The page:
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Pound facing worst month since 2016 with sterling most volatile major currency

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·Finance and policy reporter
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PORTO, PORTUGAL - 2019/03/17:  In this photo illustration, the British pound bank note is seen displayed on an Android mobile phone with European Union flag in the background. (Photo Illustration by Omar Marques/SOPA Images/LightRocket via Getty Images)
The pound has fallen against the dollar and the euro, with the exchange rate bad news for holidaymakers. Photo: Omar Marques/SOPA Images/LightRocket via Getty Images

The pound’s slide in value continued against the dollar and the euro on Tuesday morning, sinking further as traders bet on increased risks of a no-deal Brexit.

The UK currency is now on track for its worst month since October 2016, down 4.3% in July so far.

Sterling appears to be the most volatile currency of any G10 country, with Bloomberg reporting the cost of three-month insurance against fluctuations now at the highest in the group of major economies.

It remains at its lowest in 28 months after diving on Monday as Michael Gove, the UK government minister in charge of no-deal Brexit planning, said Britain had to work on the assumption no agreement would be reached.

New UK prime minister Boris Johnson, who has ordered officials to escalate preparations for a radical rupture from the EU without a deal, also said on Monday the withdrawal agreement previously reached with Brussels was “dead.”

READ MORE: Johnson accused of no-deal ‘roulette’ with 1,000 jobs as Vauxhall boss warns Brexit threatens factory

The pound was down 0.3% against the dollar at around midday in London on Tuesday, and around 0.4% against the euro.

Sterling reached a low of $1.21 in early trading before recovering to $1.22, while it was trading at €1.09 against the eurozone currency. It is its lowest level against the dollar since March 2017.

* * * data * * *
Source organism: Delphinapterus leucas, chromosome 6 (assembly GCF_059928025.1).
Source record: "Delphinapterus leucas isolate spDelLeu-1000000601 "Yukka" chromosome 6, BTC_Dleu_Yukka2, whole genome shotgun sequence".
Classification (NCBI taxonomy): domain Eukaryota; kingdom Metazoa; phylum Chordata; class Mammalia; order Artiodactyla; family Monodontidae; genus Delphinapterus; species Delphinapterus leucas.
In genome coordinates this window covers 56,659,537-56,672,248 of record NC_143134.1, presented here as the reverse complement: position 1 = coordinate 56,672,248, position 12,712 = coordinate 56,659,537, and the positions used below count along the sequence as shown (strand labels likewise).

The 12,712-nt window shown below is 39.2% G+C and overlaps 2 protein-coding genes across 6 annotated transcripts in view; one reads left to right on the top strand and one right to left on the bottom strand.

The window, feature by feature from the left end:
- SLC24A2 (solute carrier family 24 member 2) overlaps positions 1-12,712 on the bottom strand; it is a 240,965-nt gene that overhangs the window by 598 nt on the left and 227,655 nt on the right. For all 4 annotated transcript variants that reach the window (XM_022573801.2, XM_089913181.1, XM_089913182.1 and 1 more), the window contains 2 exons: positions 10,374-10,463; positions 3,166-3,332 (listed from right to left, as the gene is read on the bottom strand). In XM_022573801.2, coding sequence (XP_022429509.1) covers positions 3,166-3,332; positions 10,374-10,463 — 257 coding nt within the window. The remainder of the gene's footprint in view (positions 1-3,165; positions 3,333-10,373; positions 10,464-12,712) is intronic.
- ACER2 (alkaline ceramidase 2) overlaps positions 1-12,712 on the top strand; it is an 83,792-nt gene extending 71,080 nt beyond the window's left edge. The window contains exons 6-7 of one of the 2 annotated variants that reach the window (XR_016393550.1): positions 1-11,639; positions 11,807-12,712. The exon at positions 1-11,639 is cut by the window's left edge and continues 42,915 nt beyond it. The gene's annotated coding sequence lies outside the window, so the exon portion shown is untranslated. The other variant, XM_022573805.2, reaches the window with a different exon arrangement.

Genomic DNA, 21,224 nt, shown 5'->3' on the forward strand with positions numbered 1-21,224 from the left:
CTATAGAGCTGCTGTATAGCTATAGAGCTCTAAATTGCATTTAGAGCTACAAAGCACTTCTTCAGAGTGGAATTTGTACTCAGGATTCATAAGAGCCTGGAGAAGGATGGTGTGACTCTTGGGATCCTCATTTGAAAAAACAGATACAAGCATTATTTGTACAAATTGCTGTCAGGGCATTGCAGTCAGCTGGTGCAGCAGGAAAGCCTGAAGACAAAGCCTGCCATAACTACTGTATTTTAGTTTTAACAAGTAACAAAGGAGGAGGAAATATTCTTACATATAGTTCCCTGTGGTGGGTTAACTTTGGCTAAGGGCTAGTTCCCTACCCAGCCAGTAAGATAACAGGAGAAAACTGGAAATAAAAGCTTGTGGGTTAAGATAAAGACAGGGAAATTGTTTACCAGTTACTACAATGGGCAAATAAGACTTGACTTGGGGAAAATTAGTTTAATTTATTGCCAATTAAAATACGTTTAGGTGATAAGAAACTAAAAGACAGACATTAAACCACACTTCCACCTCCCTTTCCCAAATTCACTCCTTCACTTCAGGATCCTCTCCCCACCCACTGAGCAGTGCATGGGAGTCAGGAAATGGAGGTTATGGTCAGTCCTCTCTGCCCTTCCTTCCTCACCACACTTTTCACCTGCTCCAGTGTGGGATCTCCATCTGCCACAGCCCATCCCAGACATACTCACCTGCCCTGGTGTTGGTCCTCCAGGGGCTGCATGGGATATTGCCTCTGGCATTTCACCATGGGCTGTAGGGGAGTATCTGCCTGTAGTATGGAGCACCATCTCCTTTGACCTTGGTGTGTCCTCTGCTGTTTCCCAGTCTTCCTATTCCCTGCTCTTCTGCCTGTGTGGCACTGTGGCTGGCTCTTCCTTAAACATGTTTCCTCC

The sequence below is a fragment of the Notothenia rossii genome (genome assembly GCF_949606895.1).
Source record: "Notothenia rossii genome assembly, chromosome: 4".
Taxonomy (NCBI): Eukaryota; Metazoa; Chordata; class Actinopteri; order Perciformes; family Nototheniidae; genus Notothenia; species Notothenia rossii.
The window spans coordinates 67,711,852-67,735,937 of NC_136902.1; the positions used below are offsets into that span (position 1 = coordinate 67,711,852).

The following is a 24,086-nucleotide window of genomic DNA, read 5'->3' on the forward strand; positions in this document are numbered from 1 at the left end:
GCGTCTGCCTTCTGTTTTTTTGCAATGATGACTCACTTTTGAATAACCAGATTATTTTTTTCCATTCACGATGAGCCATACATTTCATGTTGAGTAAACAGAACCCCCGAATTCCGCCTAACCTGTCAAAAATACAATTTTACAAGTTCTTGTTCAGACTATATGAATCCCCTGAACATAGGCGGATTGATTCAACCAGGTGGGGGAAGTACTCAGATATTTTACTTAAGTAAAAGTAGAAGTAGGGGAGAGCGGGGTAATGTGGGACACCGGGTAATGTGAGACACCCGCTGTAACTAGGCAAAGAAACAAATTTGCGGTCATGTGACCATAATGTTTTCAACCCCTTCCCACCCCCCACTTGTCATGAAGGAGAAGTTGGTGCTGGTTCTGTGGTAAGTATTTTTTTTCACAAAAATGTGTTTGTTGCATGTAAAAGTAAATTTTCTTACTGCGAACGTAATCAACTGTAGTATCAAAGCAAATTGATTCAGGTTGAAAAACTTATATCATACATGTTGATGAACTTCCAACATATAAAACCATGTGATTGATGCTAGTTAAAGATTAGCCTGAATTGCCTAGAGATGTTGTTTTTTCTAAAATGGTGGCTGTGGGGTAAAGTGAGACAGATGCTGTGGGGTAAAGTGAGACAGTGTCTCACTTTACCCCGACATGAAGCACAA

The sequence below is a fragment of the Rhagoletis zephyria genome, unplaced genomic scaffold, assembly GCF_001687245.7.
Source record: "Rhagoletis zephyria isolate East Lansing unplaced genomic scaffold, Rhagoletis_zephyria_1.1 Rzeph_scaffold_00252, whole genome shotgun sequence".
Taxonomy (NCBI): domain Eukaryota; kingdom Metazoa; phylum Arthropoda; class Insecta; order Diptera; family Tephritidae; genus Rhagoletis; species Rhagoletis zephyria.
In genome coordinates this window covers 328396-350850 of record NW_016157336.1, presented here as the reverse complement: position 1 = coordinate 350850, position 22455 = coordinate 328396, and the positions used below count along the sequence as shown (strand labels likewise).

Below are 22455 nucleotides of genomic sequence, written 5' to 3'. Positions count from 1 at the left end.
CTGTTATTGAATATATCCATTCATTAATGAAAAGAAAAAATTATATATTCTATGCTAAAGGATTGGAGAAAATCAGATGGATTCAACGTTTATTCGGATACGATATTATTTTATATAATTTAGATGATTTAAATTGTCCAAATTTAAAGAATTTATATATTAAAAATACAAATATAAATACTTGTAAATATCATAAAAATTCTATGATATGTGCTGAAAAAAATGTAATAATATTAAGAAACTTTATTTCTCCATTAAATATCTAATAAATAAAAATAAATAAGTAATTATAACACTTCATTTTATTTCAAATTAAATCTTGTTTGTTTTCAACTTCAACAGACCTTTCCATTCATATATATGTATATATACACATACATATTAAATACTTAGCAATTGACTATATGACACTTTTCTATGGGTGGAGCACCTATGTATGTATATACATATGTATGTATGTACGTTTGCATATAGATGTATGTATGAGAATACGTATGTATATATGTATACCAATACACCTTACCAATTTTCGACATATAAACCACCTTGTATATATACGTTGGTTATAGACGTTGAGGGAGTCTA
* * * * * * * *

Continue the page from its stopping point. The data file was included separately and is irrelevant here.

The pound had been at $1.50 on the day of the EU referendum in 2016, and was trading at $1.70 five years ago.

READ MORE: Pound struggles as new Boris Johnson government ramps up no-deal plans

Sterling’s decline against many global currencies in recent months and its acceleration in recent weeks comes at an unfortunate time for holidaymakers.

The fall in value means tourists receive less foreign currency for every pound they convert when travelling abroad, pushing up the cost of travel.

File photo dated 19/11/08 of a plane taking off at sunset. More UK holidaymakers are choosing non-European Union countries for their summer holiday this year, new figures suggest.
The pound has fallen against the dollar and the euro, with the exchange rate bad news for holidaymakers. Photo: PA

“It’s a real grim time to look at holidays and obviously we’re coming right into the holiday season,” Phil McHugh, a trader at Currencies Direct Ltd, told Bloomberg last week.

“We saw high levels back in March this year, it would have been great if people had the foresight to buy their holiday money then. I know I didn’t and I’m going away in a couple of weeks.”

A no-deal Brexit is seen as increasingly likely despite many warnings it could send shockwaves rippling through the UK economy, with Johnson and the EU showing few signs of willingness to compromise to secure a deal.

Britain’s budget watchdog warned earlier in July a no-deal Brexit would plunge Britain into recession, with unemployment, import prices, government borrowing and trade barriers soaring while real incomes, foreign investment, house prices and the pound crash.

Michael Brown, senior analyst at Caxton FX, said: “Sterling has fallen by more than 1% today, the biggest drop since mid-March, as markets continue to express concern over the increasing chances of a no-deal Brexit.

“Comments from the government that UK-EU talks will not take place before the Irish backstop is dropped, combined with the EU maintaining that the withdrawal agreement is not up for renegotiation, continue to exert downward pressure on the pound.”

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